9. 9.
    Heckman, R., Crowston, K., Li, Q., Allen, E.E., Eseryel, Y., Howison, J., Wei, K.: Emergent decision-making practices in technology-supported self-organizing distributed teams. In: The International Conference on Information Systems (ICIS 2006), Milwaukee, WI, December 10-13 (2006)Google Scholar
  10. 10.
    Holtgraves, T.: The linguistic realization of face management: Implications for language production and comprehension, person perception, and cross-cultural communication. Social psychology quarterly 55(2), 141–159 (1992)CrossRefGoogle Scholar
  11. 11.
    Holtgraves, T.: Social psychology, cognitive psychology, and linguistic politeness. Journal of Politeness Research. Language, Behaviour, Culture 1(1), 73–93 (2005)Google Scholar
  12. 12.
    Meier, A.J.: Passages of politeness. Journal of Pragmatics 24(4), 381–392 (1995)CrossRefGoogle Scholar
  13. 13.
    Mockus, A., Fielding, R.T., Herbsleb, J.D.: Two case studies of open source software development: Apache and mozilla. ACM Transactions on Software Engineering and Methodology 11(3), 309–346 (2002)CrossRefGoogle Scholar
  14. 14.
    Morand, D.: Dominance, deference, and egalitarianism in organizational interaction: A sociolinguistic analysis of power and politeness. Organization Science 7(5), 544–556 (1996)CrossRefGoogle Scholar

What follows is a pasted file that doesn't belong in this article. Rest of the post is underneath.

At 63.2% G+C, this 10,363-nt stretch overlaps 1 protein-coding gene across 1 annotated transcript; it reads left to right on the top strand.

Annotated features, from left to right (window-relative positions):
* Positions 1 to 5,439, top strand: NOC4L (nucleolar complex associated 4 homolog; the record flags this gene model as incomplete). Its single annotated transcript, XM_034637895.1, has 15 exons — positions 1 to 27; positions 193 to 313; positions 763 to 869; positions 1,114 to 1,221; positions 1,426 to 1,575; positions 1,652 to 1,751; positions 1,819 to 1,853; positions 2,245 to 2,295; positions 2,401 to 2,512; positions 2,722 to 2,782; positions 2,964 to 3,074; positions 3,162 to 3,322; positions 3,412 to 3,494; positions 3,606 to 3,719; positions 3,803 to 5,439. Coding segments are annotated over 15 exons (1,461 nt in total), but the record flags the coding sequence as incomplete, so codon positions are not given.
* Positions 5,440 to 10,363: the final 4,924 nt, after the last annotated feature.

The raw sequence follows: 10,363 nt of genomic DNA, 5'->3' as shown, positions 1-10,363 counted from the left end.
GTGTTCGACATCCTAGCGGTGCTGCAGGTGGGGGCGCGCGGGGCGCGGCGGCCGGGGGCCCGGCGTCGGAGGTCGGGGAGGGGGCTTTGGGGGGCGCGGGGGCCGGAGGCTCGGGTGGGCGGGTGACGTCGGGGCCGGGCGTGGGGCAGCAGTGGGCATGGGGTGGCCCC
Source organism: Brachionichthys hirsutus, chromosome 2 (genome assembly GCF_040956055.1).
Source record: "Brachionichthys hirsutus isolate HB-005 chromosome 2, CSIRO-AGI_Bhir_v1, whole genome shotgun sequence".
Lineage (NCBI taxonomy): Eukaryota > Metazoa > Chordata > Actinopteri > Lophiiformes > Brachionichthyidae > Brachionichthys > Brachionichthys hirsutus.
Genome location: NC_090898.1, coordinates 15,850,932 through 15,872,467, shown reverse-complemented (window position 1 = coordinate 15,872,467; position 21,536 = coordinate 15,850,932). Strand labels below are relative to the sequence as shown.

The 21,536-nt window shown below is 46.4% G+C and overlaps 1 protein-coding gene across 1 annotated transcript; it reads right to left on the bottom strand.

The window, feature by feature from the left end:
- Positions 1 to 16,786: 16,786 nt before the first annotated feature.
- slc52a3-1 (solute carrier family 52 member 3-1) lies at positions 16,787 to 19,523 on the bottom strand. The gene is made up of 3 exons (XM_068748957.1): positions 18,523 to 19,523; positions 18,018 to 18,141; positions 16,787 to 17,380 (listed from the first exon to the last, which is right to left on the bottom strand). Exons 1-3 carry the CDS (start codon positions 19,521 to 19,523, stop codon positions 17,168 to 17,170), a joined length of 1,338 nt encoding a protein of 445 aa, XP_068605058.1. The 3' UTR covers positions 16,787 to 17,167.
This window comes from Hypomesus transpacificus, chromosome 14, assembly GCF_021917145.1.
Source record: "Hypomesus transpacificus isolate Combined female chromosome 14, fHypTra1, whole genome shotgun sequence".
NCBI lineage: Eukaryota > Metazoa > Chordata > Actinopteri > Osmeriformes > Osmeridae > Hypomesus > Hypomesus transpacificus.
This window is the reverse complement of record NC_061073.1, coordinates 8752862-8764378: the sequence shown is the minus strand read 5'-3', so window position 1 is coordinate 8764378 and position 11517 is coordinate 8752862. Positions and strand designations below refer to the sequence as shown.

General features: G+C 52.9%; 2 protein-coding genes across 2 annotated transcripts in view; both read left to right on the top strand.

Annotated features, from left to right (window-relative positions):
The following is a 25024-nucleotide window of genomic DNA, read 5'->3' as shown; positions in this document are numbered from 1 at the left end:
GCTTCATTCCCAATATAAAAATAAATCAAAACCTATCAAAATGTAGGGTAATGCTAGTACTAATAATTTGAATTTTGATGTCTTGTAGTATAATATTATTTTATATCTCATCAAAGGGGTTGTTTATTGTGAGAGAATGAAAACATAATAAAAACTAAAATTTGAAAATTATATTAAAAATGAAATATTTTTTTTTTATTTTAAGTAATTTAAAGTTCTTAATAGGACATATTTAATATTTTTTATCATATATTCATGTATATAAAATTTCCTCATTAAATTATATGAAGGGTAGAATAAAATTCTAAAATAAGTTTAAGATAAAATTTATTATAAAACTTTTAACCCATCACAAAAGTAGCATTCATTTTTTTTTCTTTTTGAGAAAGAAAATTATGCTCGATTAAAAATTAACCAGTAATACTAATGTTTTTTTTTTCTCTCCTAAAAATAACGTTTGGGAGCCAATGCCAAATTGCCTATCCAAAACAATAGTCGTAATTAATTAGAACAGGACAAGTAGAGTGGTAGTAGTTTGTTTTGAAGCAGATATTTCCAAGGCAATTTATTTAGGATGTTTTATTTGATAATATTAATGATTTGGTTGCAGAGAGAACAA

15. 15.
    Morand, D.A., Ocker, R.J.: Politeness theory and computer-mediated communication: A sociolinguistic approach to analyzing relational messages. In: The 36th Hawaii International Conference on System Sciences (HICSS 2003) (2003)Google Scholar
  16. 16.
    Ridley, M.: The Origins of Virtue: Human Instincts and the Evolution of Cooperation. Viking, New York (1996)Google Scholar
  17. 17.
    Rourke, L., Anderson, T., Garrison, D.R., Archer, W.: Assessing social presence in asynchronous, text-based computer conferencing. Journal of Distance Education 14(2), 51–70 (1999)Google Scholar
  18. 18.
    Stark, D.: Heterarchy: Distributed authority and organizing diversity. In: Henry, I.C.J. (ed.) The Biology of Business: Decoding the Natural Laws of Enterprise. Jossey-Bass, San Francisco (1999)Google Scholar
  19. 19.
    Stein, D., Wanstreet, C., Glazer, H., Engle, C., Harris, R., Johnston, S., Simons, M., Trinko, L.: Creating shared understanding through chats in a community of inquiry. The Internet and Higher Education 10(2), 103–115 (2007)CrossRefGoogle Scholar
  20. 20.
    Wu, C.G., Gerlach, J.H., Young, C.E.: An empirical analysis of open source software developers’ motivations and continuance intentions. Information & Management 44(3), 253–262 (2007)CrossRefGoogle Scholar
  21. 21.
    Yoo, Y., Alavi, M.: Media and group cohesion: Relative influences on social presence, task participation and group consensus. MIS Quarterly 25(3), 371–390 (2001)CrossRefGoogle Scholar

Copyright information

© IFIP International Federation for Information Processing 2009

Authors and Affiliations

  • Michael J. Scialdone
    • 1
  • Na Li
    • 1
  • Robert Heckman
    • 1
  • Kevin Crowston
    • 1
  1. 1.Syracuse University School of Information StudiesSyracuseUSA

Personalised recommendations